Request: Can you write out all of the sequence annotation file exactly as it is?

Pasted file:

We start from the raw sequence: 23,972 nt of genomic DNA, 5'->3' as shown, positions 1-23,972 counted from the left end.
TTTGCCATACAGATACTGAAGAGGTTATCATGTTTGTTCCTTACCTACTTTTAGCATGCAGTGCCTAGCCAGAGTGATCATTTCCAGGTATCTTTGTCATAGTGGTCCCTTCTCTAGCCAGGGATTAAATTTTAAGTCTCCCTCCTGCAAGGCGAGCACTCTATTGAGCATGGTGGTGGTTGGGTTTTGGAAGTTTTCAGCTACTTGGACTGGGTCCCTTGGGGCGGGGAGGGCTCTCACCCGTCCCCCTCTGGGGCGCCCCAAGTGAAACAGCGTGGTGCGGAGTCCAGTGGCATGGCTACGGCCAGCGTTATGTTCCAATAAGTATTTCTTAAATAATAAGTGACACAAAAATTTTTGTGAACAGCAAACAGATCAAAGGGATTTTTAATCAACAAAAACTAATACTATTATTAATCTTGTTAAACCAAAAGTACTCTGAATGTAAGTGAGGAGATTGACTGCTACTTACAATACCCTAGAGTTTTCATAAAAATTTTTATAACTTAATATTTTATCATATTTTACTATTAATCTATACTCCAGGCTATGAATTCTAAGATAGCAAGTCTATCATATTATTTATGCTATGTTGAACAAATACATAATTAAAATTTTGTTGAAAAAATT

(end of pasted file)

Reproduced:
We start from the raw sequence: 23,972 nt of genomic DNA, 5'->3' as shown, positions 1-23,972 counted from the left end.
TTTGCCATACAGATACTGAAGAGGTTATCATGTTTGTTCCTTACCTACTTTTAGCATGCAGTGCCTAGCCAGAGTGATCATTTCCAGGTATCTTTGTCATAGTGGTCCCTTCTCTAGCCAGGGATTAAATTTTAAGTCTCCCTCCTGCAAGGCGAGCACTCTATTGAGCATGGTGGTGGTTGGGTTTTGGAAGTTTTCAGCTACTTGGACTGGGTCCCTTGGGGCGGGGAGGGCTCTCACCCGTCCCCCTCTGGGGCGCCCCAAGTGAAACAGCGTGGTGCGGAGTCCAGTGGCATGGCTACGGCCAGCGTTATGTTCCAATAAGTATTTCTTAAATAATAAGTGACACAAAAATTTTTGTGAACAGCAAACAGATCAAAGGGATTTTTAATCAACAAAAACTAATACTATTATTAATCTTGTTAAACCAAAAGTACTCTGAATGTAAGTGAGGAGATTGACTGCTACTTACAATACCCTAGAGTTTTCATAAAAATTTTTATAACTTAATATTTTATCATATTTTACTATTAATCTATACTCCAGGCTATGAATTCTAAGATAGCAAGTCTATCATATTATTTATGCTATGTTGAACAAATACATAATTAAAATTTTGTTGAAAAAATT